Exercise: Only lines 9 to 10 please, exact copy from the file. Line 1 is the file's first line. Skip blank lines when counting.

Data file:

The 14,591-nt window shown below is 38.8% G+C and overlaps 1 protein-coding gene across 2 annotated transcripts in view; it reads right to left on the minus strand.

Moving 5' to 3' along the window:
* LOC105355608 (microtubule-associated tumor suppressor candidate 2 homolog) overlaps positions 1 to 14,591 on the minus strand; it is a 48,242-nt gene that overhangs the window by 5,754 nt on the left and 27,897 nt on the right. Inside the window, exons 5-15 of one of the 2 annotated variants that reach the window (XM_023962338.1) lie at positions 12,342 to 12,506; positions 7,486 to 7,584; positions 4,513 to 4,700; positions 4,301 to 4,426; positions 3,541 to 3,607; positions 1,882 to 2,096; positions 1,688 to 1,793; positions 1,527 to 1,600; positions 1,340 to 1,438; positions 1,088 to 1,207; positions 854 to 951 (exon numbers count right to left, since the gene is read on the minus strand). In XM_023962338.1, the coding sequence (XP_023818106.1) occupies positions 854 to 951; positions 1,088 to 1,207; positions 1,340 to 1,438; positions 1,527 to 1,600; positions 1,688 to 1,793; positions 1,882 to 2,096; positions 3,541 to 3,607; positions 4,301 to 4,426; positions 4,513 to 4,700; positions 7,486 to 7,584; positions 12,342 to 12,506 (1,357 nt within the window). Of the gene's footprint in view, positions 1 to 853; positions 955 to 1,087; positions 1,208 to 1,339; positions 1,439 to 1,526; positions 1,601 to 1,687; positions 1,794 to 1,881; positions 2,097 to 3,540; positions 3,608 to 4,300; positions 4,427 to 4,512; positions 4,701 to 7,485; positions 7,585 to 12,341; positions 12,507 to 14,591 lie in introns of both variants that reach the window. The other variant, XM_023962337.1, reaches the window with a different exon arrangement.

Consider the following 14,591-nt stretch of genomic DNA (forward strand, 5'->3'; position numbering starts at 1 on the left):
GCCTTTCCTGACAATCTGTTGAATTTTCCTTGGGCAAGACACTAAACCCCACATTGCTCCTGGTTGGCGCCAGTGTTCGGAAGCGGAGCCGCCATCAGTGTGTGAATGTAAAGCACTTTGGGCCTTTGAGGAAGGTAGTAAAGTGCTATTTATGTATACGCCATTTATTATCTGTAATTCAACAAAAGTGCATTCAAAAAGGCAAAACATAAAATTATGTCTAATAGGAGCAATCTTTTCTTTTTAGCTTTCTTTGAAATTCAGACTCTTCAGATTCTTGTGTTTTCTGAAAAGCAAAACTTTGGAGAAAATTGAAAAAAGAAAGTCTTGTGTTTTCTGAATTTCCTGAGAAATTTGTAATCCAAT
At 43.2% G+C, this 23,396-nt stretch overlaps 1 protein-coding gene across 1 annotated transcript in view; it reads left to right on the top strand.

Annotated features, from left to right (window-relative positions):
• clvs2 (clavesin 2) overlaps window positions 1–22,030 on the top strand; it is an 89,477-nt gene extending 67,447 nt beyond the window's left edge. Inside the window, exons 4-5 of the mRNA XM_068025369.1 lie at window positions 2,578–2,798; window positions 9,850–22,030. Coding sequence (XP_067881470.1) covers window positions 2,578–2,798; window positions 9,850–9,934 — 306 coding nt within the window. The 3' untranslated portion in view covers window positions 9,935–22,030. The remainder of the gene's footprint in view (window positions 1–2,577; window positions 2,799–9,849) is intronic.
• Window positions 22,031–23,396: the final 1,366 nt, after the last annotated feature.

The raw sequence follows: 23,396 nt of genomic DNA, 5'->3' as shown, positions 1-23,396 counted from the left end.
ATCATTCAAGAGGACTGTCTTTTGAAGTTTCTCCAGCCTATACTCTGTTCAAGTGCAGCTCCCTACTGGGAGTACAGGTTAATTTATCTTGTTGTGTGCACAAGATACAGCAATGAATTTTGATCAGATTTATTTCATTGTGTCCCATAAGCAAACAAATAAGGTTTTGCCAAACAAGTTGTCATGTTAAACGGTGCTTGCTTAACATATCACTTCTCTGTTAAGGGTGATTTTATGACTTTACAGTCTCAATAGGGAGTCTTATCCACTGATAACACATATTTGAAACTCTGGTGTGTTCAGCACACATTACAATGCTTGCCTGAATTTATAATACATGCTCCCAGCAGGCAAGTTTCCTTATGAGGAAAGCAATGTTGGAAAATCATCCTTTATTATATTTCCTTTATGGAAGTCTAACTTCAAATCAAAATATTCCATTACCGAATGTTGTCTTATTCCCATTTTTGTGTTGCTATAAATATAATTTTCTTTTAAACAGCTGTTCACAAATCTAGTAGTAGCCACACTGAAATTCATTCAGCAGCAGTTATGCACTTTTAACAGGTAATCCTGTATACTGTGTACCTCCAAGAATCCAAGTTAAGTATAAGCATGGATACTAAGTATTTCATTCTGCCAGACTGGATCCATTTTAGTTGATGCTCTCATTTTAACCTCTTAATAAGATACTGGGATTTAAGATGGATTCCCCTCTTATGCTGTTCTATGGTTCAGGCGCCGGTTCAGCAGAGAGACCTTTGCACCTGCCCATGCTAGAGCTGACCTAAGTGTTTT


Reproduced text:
• Window positions 22,031–23,396: the final 1,366 nt, after the last annotated feature.

The raw sequence follows: 23,396 nt of genomic DNA, 5'->3' as shown, positions 1-23,396 counted from the left end.